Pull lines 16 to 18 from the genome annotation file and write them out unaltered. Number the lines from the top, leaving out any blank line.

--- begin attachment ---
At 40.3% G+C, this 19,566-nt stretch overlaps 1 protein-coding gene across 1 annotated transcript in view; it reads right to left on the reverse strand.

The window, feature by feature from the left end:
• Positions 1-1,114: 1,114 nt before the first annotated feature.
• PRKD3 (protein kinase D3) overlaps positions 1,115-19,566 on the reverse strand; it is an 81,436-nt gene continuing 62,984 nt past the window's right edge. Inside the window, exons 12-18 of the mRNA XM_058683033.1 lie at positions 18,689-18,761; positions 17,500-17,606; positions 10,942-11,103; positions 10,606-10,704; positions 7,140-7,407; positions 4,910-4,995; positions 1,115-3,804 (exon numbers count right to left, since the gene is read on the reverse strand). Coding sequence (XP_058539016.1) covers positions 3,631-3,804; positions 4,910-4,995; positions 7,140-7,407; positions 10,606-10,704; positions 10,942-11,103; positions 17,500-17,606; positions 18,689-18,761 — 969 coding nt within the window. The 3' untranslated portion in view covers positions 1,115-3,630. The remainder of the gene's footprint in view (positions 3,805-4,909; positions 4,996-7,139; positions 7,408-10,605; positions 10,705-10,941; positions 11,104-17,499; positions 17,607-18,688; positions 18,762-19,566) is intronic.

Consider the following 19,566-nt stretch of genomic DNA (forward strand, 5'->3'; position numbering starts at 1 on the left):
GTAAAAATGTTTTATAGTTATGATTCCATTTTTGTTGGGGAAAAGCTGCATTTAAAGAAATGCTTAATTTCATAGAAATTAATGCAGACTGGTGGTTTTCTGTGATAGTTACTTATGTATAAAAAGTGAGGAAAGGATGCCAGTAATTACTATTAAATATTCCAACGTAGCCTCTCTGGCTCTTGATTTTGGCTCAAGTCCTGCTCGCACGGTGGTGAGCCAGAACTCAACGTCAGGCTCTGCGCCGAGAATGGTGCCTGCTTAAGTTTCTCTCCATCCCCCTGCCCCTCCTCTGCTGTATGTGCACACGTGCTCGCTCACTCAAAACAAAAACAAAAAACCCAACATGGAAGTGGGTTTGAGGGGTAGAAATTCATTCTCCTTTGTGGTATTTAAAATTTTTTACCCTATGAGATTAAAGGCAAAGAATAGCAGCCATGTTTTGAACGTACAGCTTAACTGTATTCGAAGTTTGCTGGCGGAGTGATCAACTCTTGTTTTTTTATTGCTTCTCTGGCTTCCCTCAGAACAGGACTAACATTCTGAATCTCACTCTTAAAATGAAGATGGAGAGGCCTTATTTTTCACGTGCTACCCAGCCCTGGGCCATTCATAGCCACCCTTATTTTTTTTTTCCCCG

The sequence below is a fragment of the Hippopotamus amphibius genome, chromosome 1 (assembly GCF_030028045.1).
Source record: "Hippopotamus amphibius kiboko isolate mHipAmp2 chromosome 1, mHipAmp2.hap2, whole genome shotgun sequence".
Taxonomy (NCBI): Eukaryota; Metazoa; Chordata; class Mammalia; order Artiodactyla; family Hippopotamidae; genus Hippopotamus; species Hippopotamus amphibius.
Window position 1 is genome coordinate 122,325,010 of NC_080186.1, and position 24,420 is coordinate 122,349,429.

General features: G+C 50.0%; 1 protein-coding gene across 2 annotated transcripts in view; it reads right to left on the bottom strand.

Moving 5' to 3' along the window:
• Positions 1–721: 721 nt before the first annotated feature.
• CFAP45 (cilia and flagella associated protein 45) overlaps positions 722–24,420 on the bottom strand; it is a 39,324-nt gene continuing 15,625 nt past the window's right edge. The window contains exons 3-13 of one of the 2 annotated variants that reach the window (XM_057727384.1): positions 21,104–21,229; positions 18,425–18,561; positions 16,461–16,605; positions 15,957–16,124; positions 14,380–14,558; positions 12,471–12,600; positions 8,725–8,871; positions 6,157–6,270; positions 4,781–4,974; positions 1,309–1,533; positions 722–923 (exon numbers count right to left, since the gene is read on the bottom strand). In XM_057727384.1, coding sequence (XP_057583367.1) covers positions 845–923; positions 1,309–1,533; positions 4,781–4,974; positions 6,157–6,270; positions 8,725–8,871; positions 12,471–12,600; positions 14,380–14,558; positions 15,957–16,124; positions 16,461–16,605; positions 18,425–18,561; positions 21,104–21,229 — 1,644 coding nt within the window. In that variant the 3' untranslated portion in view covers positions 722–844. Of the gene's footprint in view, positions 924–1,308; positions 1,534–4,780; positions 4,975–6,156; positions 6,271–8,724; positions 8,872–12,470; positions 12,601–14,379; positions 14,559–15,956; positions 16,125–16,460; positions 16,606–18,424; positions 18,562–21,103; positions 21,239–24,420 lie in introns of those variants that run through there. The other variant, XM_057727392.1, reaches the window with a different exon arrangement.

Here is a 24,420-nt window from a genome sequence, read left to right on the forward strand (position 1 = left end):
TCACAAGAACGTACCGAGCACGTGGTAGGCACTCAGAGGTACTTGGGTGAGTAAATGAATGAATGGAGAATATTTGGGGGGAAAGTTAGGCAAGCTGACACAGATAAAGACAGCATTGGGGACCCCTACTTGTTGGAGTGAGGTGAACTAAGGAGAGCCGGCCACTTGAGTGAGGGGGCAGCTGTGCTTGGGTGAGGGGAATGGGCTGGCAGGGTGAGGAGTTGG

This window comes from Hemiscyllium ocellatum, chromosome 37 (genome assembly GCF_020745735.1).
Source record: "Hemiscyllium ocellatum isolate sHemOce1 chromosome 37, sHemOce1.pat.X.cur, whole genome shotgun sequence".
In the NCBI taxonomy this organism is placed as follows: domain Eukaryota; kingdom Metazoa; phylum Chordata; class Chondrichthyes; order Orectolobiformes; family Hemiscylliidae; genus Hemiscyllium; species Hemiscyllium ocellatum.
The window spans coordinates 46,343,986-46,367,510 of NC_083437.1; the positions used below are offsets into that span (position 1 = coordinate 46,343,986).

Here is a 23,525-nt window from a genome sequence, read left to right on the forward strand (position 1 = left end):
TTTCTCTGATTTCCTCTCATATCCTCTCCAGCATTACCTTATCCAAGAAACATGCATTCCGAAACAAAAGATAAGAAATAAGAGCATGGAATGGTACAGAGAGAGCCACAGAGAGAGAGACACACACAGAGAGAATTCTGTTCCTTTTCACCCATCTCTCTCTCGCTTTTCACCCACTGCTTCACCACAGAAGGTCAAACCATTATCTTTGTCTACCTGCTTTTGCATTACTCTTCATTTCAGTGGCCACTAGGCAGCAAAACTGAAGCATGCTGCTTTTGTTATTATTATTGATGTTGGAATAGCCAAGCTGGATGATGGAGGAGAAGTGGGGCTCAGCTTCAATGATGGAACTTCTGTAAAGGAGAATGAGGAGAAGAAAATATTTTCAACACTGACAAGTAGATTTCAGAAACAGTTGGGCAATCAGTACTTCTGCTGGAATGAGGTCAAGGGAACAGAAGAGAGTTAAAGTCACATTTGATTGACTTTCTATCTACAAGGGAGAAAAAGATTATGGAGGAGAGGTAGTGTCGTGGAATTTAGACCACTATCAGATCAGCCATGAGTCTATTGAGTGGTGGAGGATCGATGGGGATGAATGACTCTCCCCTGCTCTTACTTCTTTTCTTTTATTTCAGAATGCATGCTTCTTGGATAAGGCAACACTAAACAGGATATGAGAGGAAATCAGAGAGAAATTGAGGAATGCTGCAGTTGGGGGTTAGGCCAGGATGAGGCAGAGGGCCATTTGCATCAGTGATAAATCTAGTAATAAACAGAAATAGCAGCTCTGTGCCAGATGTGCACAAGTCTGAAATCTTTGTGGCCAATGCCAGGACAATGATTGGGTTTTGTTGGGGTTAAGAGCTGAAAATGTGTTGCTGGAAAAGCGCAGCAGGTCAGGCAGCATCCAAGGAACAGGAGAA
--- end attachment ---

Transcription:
TCACAAGAACGTACCGAGCACGTGGTAGGCACTCAGAGGTACTTGGGTGAGTAAATGAATGAATGGAGAATATTTGGGGGGAAAGTTAGGCAAGCTGACACAGATAAAGACAGCATTGGGGACCCCTACTTGTTGGAGTGAGGTGAACTAAGGAGAGCCGGCCACTTGAGTGAGGGGGCAGCTGTGCTTGGGTGAGGGGAATGGGCTGGCAGGGTGAGGAGTTGG

This window comes from Hemiscyllium ocellatum, chromosome 37 (genome assembly GCF_020745735.1).
Source record: "Hemiscyllium ocellatum isolate sHemOce1 chromosome 37, sHemOce1.pat.X.cur, whole genome shotgun sequence".